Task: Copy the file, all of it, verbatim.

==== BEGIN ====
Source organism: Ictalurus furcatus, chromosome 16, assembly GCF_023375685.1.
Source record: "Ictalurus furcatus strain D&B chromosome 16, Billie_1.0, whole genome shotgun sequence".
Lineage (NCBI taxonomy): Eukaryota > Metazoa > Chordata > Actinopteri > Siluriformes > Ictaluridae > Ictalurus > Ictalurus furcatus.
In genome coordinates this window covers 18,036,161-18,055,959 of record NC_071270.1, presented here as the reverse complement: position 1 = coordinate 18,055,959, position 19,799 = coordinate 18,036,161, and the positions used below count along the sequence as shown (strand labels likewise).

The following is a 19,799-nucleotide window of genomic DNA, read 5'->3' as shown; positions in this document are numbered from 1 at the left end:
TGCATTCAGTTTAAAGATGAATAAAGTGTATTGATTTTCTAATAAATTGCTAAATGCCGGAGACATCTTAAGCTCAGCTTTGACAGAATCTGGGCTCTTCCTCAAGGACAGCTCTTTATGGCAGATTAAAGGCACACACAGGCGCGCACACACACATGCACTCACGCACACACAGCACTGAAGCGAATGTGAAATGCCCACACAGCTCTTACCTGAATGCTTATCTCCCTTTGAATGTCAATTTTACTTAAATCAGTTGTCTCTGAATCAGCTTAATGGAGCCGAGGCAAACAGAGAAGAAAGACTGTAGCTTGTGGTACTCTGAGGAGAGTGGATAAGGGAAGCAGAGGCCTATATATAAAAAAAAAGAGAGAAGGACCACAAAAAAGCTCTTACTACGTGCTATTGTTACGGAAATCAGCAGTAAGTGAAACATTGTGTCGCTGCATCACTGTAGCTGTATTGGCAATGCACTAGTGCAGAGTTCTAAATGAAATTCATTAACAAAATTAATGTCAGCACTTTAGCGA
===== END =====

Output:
Source organism: Ictalurus furcatus, chromosome 16, assembly GCF_023375685.1.
Source record: "Ictalurus furcatus strain D&B chromosome 16, Billie_1.0, whole genome shotgun sequence".
Lineage (NCBI taxonomy): Eukaryota > Metazoa > Chordata > Actinopteri > Siluriformes > Ictaluridae > Ictalurus > Ictalurus furcatus.
In genome coordinates this window covers 18,036,161-18,055,959 of record NC_071270.1, presented here as the reverse complement: position 1 = coordinate 18,055,959, position 19,799 = coordinate 18,036,161, and the positions used below count along the sequence as shown (strand labels likewise).

The following is a 19,799-nucleotide window of genomic DNA, read 5'->3' as shown; positions in this document are numbered from 1 at the left end:
TGCATTCAGTTTAAAGATGAATAAAGTGTATTGATTTTCTAATAAATTGCTAAATGCCGGAGACATCTTAAGCTCAGCTTTGACAGAATCTGGGCTCTTCCTCAAGGACAGCTCTTTATGGCAGATTAAAGGCACACACAGGCGCGCACACACACATGCACTCACGCACACACAGCACTGAAGCGAATGTGAAATGCCCACACAGCTCTTACCTGAATGCTTATCTCCCTTTGAATGTCAATTTTACTTAAATCAGTTGTCTCTGAATCAGCTTAATGGAGCCGAGGCAAACAGAGAAGAAAGACTGTAGCTTGTGGTACTCTGAGGAGAGTGGATAAGGGAAGCAGAGGCCTATATATAAAAAAAAAGAGAGAAGGACCACAAAAAAGCTCTTACTACGTGCTATTGTTACGGAAATCAGCAGTAAGTGAAACATTGTGTCGCTGCATCACTGTAGCTGTATTGGCAATGCACTAGTGCAGAGTTCTAAATGAAATTCATTAACAAAATTAATGTCAGCACTTTAGCGA